Seven hundred years before Jesus was born, the prophet Isaiah predicted, “And he will be called Wonderful Counselor…” (Isaiah 9:6).

     What makes a good counselor? What kind of confidant would you look for if you needed marital or financial advice? If you were struggling with depression or mental health issues, what qualities would you seek in a therapist?

     Last week, while writing a sermon on Isaiah’s prophecy, I listed three characteristics that I consider to be most important in an effective counselor.

Personal credibility: Most of us would not seek financial counsel from someone who just declared bankruptcy. Likewise, we probably wouldn’t seek marital advice from a 25-year-old living with his girlfriend in his parents’ basement. We want someone with valid credentials—someone whose personal life bears testimony that they have “been there and done that” and done it well.

     Compassionate listener: We also want someone with mercy and tenderness. We prefer a counselor who cares enough to listen, understands our situation’s uniqueness, and empathizes with our burden. Psalm 32:8 reads, “I will instruct you and teach you in the way you should go; I will counsel you with my loving eye on you.”

     Gives Godly advice: We all need wise, biblical guidance. We need to hear Godly counsel. Psalm 73:24 says, You guide me with your counsel, and afterward, you will take me into glory.”  Do not go to a counselor who is not a devoted Christian. Worldly counselors can give terrible, anti-biblical advice. They will say what itching ears want to hear and will lead you into hell. Colossians 2:8-9 warns us, “See to it that no one takes you captive through hollow and deceptive philosophy,which depends on human tradition and the elemental spiritual forces of this world rather than on Christ.

     Allow me to caution that just because the counselor is a Christian does not make them a Godly counselor. Rather, we need Godly wisdom to guide us in the way we should go because, “The words of the reckless pierce like swords, but the tongue of the wise brings healing” (Proverbs 12:18). Author Charles Allen claimed that he was a great counselor, even as a young preacher with no formal training.  He bantered that his method was easy.  “I sit with troubled people and ask, ‘Tell me about your problem.’ After they describe it, I say, ‘I understand.’ Then I ask, ‘What do you think you should do about it?’ Almost always, they have a pretty good idea of the right course of action. So, I say, ‘I think that’s what you should do. I agree.’ They leave saying, ‘Thank you so much – you’ve been a big help!’”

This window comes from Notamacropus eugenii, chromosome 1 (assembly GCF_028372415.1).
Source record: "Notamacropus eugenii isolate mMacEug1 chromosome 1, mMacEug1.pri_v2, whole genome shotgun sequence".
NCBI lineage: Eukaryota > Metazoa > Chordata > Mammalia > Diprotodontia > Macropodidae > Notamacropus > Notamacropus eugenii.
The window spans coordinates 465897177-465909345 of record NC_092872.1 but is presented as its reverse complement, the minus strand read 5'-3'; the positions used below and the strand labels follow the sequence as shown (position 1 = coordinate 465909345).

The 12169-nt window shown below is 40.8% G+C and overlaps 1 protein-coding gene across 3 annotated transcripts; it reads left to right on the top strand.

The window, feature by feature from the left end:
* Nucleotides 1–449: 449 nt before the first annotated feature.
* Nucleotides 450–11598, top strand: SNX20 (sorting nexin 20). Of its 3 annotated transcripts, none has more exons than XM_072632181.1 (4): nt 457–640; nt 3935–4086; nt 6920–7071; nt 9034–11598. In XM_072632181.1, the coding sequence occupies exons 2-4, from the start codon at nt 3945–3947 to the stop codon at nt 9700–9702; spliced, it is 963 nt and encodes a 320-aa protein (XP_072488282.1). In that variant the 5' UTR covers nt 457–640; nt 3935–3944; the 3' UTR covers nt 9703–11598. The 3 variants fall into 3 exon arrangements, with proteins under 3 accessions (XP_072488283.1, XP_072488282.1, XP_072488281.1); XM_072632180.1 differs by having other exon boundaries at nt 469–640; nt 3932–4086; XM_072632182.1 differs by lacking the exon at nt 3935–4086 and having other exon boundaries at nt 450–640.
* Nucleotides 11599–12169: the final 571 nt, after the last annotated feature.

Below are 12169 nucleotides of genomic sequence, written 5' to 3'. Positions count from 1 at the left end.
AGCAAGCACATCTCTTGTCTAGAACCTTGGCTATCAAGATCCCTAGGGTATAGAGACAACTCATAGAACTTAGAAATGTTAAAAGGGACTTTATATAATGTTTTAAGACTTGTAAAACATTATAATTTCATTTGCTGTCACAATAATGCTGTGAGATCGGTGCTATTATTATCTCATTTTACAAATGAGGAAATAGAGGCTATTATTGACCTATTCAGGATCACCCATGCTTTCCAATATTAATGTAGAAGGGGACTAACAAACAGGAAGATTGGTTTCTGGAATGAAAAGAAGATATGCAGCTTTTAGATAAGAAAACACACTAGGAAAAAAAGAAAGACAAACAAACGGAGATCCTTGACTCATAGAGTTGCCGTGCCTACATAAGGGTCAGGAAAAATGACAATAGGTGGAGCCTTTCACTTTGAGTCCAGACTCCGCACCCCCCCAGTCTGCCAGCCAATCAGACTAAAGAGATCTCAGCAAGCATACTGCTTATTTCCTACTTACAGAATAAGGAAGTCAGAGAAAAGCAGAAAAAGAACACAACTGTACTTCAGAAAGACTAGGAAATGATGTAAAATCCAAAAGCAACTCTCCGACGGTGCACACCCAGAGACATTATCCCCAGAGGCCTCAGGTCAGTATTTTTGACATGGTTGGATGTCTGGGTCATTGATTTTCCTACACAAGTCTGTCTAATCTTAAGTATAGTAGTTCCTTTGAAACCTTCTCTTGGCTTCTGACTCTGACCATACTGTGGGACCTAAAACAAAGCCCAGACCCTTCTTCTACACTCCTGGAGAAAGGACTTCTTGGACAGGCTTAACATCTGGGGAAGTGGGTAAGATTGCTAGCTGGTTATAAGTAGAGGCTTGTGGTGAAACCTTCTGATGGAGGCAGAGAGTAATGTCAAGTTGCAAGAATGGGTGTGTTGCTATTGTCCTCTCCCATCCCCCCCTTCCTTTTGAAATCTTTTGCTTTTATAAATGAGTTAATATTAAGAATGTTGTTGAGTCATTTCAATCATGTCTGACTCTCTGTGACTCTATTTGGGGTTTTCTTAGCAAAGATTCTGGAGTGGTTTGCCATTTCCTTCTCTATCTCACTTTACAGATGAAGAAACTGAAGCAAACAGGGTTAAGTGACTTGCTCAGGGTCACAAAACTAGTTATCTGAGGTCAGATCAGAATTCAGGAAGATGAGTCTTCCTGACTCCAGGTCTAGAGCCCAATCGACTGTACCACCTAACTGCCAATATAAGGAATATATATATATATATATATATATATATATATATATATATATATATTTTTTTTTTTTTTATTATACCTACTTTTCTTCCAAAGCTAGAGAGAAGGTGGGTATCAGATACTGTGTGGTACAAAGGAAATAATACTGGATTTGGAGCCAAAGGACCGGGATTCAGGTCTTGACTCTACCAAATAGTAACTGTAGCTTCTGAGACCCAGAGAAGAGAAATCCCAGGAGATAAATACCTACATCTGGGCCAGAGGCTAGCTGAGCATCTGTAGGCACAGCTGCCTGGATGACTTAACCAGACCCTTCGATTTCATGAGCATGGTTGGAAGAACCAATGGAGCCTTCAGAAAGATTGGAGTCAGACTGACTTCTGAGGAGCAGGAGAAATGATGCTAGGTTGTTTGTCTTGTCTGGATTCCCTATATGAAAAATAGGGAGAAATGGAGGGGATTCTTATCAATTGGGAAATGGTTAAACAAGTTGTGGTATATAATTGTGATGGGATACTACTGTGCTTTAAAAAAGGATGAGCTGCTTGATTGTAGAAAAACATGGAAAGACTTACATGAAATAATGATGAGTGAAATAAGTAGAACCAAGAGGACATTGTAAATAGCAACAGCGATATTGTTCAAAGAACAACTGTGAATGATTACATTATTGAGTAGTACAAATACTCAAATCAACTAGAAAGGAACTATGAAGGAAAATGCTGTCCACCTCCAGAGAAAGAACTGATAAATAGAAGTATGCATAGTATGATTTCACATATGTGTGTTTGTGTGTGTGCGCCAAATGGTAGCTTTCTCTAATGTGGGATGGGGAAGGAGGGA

While humorous, his method is similar to a counseling technique referred to as “non-directive counseling” or “person-centered counseling.” This method attempts to guide the individual toward self-awareness and self-direction so that they can understand their emotions and draw conclusions on their own. While this technique has some effectiveness, I think many Christians who seek counseling truly desire Godly advice rather than being slowly led toward self-actualization.